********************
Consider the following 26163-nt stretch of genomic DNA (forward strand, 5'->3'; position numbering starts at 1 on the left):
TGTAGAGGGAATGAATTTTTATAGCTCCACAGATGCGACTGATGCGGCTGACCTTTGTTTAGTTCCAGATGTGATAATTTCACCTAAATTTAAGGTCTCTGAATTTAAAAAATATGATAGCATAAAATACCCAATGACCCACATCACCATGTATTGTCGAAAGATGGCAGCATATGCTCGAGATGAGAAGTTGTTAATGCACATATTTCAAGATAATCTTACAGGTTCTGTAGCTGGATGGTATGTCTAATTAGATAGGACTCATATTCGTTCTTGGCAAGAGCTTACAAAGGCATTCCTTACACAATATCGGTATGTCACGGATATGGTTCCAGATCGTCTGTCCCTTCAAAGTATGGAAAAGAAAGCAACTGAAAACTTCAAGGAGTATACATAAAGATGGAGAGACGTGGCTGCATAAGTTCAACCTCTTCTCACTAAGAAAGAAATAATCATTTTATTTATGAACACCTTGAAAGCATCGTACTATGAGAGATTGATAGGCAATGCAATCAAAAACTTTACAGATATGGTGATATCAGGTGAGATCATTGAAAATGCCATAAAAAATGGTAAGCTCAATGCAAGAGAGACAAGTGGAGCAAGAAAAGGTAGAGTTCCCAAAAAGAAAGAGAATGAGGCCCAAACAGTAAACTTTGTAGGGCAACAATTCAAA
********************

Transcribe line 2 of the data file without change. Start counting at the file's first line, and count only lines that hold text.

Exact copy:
TGTAGAGGGAATGAATTTTTATAGCTCCACAGATGCGACTGATGCGGCTGACCTTTGTTTAGTTCCAGATGTGATAATTTCACCTAAATTTAAGGTCTCTGAATTTAAAAAATATGATAGCATAAAATACCCAATGACCCACATCACCATGTATTGTCGAAAGATGGCAGCATATGCTCGAGATGAGAAGTTGTTAATGCACATATTTCAAGATAATCTTACAGGTTCTGTAGCTGGATGGTATGTCTAATTAGATAGGACTCATATTCGTTCTTGGCAAGAGCTTACAAAGGCATTCCTTACACAATATCGGTATGTCACGGATATGGTTCCAGATCGTCTGTCCCTTCAAAGTATGGAAAAGAAAGCAACTGAAAACTTCAAGGAGTATACATAAAGATGGAGAGACGTGGCTGCATAAGTTCAACCTCTTCTCACTAAGAAAGAAATAATCATTTTATTTATGAACACCTTGAAAGCATCGTACTATGAGAGATTGATAGGCAATGCAATCAAAAACTTTACAGATATGGTGATATCAGGTGAGATCATTGAAAATGCCATAAAAAATGGTAAGCTCAATGCAAGAGAGACAAGTGGAGCAAGAAAAGGTAGAGTTCCCAAAAAGAAAGAGAATGAGGCCCAAACAGTAAACTTTGTAGGGCAACAATTCAAA